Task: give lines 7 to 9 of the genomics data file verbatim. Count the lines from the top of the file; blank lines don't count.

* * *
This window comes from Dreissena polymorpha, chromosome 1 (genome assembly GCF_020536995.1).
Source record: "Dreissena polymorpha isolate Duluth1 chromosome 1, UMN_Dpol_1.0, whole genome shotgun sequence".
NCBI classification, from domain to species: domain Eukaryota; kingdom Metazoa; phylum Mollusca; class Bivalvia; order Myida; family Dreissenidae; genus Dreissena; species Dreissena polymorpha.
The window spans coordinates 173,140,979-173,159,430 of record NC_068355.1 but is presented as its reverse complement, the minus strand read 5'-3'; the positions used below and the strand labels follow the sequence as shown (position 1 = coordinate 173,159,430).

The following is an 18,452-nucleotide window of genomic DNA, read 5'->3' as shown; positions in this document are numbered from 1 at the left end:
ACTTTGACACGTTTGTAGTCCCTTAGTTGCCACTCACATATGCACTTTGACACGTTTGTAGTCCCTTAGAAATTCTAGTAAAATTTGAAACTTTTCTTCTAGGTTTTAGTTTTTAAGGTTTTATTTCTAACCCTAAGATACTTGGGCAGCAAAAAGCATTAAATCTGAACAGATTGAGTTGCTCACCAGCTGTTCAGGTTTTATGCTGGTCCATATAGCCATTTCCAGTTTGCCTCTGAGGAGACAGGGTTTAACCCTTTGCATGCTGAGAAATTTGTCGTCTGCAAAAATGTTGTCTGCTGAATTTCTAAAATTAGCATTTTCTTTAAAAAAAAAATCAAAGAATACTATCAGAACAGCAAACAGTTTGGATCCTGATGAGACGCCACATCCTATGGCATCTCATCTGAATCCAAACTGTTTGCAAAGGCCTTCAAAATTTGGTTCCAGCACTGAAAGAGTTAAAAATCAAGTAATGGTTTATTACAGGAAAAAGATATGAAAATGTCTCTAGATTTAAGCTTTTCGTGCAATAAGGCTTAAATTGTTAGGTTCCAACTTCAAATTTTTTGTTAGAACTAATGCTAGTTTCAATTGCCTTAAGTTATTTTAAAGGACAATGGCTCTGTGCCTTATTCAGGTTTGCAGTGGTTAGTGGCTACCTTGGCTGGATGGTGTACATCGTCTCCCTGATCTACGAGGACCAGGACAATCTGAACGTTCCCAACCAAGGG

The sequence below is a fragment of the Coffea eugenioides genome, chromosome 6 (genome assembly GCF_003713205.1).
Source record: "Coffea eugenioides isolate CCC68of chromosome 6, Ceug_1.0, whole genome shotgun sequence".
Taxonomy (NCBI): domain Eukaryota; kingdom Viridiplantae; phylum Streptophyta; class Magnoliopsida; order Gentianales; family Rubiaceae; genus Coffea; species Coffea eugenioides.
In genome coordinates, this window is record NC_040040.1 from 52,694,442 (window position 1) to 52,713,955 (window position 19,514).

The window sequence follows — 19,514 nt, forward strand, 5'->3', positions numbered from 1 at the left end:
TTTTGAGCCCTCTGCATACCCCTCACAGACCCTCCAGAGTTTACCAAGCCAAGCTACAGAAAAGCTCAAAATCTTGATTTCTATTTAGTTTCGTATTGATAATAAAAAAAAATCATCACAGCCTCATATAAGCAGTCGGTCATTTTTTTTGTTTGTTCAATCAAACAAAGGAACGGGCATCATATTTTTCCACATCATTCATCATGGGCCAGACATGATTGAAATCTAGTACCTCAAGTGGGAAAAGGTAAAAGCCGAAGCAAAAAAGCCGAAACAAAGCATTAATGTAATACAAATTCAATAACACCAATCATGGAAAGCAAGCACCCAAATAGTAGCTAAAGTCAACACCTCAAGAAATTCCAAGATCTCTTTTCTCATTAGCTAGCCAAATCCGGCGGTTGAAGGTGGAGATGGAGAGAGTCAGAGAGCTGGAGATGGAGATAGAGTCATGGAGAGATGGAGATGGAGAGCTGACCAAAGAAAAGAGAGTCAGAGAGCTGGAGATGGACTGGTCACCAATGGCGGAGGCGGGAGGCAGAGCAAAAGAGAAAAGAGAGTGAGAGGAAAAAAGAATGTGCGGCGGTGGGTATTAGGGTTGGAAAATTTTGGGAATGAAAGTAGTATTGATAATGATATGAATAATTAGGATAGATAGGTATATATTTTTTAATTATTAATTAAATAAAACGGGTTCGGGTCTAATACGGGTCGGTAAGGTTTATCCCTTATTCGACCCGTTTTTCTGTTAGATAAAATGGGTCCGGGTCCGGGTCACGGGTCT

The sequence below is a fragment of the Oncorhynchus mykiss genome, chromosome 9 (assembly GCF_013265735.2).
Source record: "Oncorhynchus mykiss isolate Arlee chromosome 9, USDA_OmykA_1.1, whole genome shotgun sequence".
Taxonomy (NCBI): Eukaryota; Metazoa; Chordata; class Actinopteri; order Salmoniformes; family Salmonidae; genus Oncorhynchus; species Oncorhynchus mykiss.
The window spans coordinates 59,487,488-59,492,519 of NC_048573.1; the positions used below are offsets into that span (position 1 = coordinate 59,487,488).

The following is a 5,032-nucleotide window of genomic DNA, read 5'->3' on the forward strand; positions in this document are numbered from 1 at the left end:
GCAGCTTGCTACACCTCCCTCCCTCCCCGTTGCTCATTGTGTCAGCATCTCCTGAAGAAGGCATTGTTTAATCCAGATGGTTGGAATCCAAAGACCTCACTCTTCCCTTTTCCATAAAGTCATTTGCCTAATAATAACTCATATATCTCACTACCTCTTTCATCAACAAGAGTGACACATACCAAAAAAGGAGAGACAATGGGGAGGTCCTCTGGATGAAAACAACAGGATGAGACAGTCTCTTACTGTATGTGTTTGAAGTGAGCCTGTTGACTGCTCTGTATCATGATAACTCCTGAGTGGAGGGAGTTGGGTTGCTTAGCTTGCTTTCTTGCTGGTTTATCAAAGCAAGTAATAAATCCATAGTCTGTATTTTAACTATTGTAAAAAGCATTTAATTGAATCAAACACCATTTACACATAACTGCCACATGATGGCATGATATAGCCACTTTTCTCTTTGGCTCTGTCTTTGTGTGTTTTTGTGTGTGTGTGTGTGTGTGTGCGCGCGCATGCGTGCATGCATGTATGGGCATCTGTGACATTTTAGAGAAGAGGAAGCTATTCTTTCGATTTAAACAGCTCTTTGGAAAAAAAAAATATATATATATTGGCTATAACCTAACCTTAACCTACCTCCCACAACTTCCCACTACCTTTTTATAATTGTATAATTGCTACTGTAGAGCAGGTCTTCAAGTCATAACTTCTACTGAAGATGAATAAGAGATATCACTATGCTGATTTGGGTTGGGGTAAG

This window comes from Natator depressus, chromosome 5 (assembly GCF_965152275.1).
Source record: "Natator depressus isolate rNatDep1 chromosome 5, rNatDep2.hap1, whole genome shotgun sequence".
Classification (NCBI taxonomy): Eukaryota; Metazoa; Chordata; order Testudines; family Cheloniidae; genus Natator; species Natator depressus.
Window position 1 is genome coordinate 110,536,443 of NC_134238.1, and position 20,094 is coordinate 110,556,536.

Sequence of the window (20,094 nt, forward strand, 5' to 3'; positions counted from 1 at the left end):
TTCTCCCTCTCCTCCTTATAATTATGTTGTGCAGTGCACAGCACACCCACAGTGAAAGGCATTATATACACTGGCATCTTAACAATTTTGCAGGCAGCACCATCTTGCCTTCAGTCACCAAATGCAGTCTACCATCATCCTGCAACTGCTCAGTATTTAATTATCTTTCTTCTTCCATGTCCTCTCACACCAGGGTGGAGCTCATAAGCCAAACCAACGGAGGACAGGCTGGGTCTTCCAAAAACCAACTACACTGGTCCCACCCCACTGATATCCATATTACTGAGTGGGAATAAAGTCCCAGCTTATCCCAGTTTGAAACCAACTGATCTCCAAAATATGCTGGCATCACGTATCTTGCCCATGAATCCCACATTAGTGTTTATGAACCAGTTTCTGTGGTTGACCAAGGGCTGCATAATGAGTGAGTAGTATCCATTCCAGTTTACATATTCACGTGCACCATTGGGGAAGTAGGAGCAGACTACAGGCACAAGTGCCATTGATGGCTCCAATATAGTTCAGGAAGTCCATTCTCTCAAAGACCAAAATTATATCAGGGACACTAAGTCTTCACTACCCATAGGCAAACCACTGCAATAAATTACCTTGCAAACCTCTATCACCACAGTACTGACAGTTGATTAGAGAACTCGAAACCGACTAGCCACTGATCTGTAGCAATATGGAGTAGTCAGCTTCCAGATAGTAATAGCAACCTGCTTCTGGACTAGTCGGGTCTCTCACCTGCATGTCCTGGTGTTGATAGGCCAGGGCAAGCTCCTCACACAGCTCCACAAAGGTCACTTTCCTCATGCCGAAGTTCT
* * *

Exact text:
The sequence below is a fragment of the Coffea eugenioides genome, chromosome 6 (genome assembly GCF_003713205.1).
Source record: "Coffea eugenioides isolate CCC68of chromosome 6, Ceug_1.0, whole genome shotgun sequence".
Taxonomy (NCBI): domain Eukaryota; kingdom Viridiplantae; phylum Streptophyta; class Magnoliopsida; order Gentianales; family Rubiaceae; genus Coffea; species Coffea eugenioides.